In eastern Butler County the fields opened up, took on the wispy gold of uncut hay. Not long after that hills appeared. I could see the outcome of geological events, the hint of a rock facade where the road cut through. But the grass didn't mind the hills and it ran long and uncut up and down the slopes still. A valley appeared, a vantage, a vista. I thought of some of that scene from Dances With Wolves where they creep up to a crest and look down to see a herd of buffalo grazing in peace.
It would've been a good place to stop but I was going 75 and I was only an hour into the drive. It's a spot to think about, for another. A spot worth reaching over into the glove compartment and pulling out this notebook for, an emergency notebook, never been written in before, the two notebooks I did bring secure in my bag.
I'm east of Wichita, KS on U.S. Highway 54, where Butler County ends and Greenwood County begins. Hay, cow ponds, the cattle so dark against the golden light of the field, dark against the blue of the sky, against the shapely hills.
FDR had some sort of windbreak tree-planting program. A shelterbelt. I never gave much thought to windbreaks, to trees as a line against the wind. This tree I keep seeing, that is so prevalent, must have been one of the trees of choice for the shelterbelt planting. It's often got a lopsided crown and most of the time its trunk splits into two not far from the ground, a couple of feet, maybe less. This tree, whatever it is, is not at Farm. It's a Dust Bowl thing. Kansas, Oklahoma, the Texas panhandle, northeastern New Mexico.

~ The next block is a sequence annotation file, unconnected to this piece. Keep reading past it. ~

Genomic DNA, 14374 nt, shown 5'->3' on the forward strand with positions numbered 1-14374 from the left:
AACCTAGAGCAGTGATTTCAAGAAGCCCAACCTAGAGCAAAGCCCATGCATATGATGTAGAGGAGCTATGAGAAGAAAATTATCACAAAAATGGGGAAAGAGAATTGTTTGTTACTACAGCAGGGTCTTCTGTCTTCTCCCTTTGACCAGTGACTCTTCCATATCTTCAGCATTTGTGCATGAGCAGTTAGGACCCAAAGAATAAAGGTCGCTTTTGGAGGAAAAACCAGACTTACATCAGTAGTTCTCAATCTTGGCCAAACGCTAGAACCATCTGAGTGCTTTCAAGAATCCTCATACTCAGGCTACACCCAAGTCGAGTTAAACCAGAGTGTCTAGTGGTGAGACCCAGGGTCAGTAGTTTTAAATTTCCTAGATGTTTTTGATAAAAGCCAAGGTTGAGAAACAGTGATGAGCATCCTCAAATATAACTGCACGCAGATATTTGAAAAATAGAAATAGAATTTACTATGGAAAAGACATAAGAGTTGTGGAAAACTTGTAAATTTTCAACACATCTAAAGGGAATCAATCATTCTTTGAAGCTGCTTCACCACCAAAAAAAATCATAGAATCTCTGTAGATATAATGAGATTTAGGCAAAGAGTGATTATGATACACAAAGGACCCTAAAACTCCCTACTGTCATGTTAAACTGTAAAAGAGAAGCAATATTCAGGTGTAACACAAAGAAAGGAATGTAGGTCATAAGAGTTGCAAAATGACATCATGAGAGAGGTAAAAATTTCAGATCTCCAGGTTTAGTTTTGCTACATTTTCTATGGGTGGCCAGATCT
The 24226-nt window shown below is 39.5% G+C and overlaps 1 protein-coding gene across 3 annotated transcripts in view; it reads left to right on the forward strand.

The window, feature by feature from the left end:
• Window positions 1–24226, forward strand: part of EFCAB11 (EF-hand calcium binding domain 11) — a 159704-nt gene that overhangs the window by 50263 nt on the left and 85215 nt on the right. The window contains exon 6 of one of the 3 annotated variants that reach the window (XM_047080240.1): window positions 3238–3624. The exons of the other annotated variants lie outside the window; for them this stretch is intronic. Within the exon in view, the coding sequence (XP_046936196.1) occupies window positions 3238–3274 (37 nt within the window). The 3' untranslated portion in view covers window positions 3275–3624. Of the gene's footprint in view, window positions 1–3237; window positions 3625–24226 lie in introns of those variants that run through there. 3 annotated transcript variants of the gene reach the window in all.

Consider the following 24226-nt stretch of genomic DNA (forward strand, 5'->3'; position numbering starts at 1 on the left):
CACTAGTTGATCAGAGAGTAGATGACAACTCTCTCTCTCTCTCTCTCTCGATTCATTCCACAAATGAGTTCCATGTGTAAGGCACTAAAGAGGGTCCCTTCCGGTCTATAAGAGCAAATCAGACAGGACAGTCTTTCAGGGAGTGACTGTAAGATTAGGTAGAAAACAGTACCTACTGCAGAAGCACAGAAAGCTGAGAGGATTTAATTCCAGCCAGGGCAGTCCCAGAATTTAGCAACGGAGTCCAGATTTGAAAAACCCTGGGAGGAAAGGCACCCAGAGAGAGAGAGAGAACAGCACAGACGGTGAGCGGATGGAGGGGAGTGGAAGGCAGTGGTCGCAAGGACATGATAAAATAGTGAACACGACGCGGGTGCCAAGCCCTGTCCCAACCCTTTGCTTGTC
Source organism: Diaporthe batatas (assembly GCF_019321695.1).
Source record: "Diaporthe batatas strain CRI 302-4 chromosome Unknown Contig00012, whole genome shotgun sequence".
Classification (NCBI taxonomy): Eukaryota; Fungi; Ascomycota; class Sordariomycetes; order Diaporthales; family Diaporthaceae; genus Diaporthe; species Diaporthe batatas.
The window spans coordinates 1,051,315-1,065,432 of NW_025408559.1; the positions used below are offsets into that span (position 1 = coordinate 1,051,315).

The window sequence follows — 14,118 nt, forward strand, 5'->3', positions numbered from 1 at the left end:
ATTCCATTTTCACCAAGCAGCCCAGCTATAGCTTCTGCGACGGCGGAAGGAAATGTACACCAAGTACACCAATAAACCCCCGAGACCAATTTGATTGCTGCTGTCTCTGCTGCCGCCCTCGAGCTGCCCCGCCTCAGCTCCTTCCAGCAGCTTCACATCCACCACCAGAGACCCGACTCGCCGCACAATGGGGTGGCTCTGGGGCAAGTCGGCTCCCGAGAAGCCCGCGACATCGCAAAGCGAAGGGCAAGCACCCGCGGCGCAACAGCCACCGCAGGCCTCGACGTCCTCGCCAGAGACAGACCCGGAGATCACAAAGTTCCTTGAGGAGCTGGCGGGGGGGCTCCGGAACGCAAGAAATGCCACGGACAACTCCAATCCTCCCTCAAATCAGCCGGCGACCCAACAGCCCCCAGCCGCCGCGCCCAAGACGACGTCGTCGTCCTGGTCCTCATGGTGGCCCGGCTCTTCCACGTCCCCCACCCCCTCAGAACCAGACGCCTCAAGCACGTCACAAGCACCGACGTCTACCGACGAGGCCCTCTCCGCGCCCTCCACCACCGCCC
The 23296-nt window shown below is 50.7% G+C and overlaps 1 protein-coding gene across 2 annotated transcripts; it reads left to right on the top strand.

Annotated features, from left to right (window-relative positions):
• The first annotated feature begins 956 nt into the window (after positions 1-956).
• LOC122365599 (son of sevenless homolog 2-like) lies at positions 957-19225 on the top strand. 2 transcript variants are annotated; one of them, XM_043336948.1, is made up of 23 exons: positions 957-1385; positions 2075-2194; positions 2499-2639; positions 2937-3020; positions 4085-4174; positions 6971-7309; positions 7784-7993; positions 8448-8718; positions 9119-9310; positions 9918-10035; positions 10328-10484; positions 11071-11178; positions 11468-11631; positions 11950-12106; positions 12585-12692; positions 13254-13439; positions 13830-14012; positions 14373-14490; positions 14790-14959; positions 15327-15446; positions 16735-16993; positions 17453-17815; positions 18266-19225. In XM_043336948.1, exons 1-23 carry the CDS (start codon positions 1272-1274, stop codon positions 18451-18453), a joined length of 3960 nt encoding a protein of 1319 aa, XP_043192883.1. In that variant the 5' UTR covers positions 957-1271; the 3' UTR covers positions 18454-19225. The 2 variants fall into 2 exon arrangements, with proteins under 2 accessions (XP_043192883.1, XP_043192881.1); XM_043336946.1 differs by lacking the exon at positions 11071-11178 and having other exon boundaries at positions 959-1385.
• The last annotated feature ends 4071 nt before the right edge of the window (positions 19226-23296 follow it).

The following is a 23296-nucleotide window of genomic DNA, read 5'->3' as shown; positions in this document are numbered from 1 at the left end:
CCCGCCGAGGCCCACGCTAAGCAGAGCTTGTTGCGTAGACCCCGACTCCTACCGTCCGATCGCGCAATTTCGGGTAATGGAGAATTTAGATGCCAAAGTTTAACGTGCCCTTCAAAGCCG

Continue with Part One of this travelogue...
1. They said
Would be visible
In June but I
Never saw them
Because I never
2. Last weekend,
final day of June.
I was walking Hugo
when I noticed a misfit
Star piggybacking Scorpius. I
thought: that doesn't
Look right. Could that be—
Continue with this poem...
I. Prologue: Illinois Itinerants.
Itinerant. Now there's a good word I don't use, have never used, to my recollection. It means "passing about a country". That's the adjective, as in "itinerant laborer" or "itinerant preacher". But there's also a noun version: "one who travels from place to place".
And I'm thinking this might be fitting for us as we head to Chicago tomorrow, knowing the route I'm looking at taking, off-highway, through all those random little Illinois farm towns, Raymond and Stonington; Blue Mound and Boody; Pontiac and Ransom...